Disaster Risk Management

(See also Products and Services.) Disasters hurt the poor and vulnerable the most. Low-income countries account for more than 70 percent of the world's disaster "hotspots." The economic impact can be devastating for developing countries. Analysis carried out for Natural Hazards, UnNatural Disasters, a report funded by the World Bank and Global Facility for Disaster Reduction and Recovery (GFDRR), shows that disasters' impact on gross domestic product (GDP) is 20 times higher in developing countries than in industrialized nations.

The Bank has emerged as the global leader in disaster risk management (DRM), supporting client countries in assessing exposure to hazards and addressing disaster risks. It provides technical and financial support for risk assessments, risk reduction, preparedness, financial protection, and resilient recovery and reconstruction. The Bank's DRM portfolio has grown about 20 percent annually for the past four years to nearly $4 billion in fiscal 2013. In providing support for DRM, the World

Bank promotes a comprehensive, multidimensional approach to managing disaster risk.

The GFDRR, a growing partnership of 41 countries and 8 international organizations, is the World Bank's institutional mechanism for DRM. A World Bank-GFDRR DRM Hub in Tokyo was established in February 2014 under a new $100 million DRM program supported by Japan. The Hub will help to match relevant expertise with World Bank DRM operations and clients.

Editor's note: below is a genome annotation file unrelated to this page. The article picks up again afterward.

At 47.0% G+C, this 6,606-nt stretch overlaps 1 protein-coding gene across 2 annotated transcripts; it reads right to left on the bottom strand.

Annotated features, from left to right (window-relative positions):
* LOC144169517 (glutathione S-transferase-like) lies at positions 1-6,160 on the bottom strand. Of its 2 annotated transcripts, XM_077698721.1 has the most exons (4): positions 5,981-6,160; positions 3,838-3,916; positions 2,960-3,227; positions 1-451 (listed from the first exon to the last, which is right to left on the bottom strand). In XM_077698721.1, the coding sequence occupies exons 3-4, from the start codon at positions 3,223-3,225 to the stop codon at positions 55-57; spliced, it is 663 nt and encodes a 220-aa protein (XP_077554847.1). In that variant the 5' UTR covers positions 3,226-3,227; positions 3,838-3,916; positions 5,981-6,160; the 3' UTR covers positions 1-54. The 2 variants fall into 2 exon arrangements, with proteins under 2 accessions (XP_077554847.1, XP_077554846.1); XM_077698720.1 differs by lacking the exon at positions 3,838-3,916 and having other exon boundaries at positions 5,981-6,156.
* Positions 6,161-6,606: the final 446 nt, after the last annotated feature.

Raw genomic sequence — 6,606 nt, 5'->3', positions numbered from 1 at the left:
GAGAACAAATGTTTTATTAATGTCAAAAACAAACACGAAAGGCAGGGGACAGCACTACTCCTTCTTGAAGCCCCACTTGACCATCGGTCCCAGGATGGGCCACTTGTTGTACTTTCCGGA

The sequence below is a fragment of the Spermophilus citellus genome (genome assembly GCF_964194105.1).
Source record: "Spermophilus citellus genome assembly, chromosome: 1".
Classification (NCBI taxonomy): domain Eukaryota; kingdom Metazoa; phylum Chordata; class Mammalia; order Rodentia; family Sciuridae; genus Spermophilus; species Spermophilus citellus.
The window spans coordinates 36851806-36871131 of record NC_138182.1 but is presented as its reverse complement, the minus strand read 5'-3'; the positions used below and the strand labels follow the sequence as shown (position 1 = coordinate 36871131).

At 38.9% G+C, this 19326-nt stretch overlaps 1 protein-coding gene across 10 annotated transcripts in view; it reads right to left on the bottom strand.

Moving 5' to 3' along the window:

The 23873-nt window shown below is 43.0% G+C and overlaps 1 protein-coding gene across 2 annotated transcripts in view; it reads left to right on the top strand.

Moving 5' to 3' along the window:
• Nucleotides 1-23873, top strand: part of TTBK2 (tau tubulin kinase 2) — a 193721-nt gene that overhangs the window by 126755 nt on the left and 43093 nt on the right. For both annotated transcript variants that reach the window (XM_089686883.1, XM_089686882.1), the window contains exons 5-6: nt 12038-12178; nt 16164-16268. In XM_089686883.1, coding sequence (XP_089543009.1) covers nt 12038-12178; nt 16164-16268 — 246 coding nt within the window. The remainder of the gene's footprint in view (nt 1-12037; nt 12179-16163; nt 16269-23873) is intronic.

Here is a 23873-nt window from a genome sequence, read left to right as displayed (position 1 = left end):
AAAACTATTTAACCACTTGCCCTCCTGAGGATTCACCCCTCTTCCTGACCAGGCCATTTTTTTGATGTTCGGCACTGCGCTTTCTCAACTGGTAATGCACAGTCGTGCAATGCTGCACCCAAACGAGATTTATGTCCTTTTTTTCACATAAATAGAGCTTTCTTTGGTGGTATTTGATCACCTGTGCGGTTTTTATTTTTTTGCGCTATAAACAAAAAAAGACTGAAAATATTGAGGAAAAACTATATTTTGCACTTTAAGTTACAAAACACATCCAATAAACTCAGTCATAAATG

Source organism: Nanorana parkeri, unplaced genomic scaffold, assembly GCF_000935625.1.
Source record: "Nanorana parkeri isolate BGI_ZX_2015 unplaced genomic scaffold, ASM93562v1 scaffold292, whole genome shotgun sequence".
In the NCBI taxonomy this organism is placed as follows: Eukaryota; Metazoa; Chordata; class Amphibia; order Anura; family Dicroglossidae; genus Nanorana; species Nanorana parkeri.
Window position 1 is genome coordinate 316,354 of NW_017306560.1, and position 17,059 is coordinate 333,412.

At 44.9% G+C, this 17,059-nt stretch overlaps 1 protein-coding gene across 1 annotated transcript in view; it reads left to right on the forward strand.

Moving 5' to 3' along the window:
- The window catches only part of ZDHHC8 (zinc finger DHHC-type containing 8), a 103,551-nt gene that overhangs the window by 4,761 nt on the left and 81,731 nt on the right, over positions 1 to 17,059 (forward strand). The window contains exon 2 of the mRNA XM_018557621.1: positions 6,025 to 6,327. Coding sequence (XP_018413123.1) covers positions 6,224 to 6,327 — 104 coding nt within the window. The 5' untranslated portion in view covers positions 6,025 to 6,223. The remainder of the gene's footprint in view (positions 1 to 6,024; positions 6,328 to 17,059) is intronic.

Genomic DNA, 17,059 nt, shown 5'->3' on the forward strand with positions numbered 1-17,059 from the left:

Disclosure Policies

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Dispute Resolution and Prevention

(See also Products and Services.) The Dispute Resolution and Prevention (DRP) team at the World Bank assists task teams in predicting, preventing, and resolving potential disputes on Bank-supported projects. The office offers staff advice, training, research, tools, and access to regional dispute resolution professionals. By connecting task teams to the resources and expertise they need, DRP helps manage risk, strengthen relationships, and deliver results.

From the smallest informal complaint to outright conflict, the DRP team helps World Bank staff members manage disputes on their projects. While formal mechanisms such as the World Bank's Inspection Panel and local or national courts are always ready to deal with conflict, faster and more cost-effective dispute resolution can often be achieved through feedback, dialogue, facilitation, and mediation.

Further resources—such as publications, frequently asked questions, and a report on mechanisms for redressing grievances in World Bank projects—are available on the Dispute Resolution and Prevention website.

go.worldbank.org/GN2MUUF750

 
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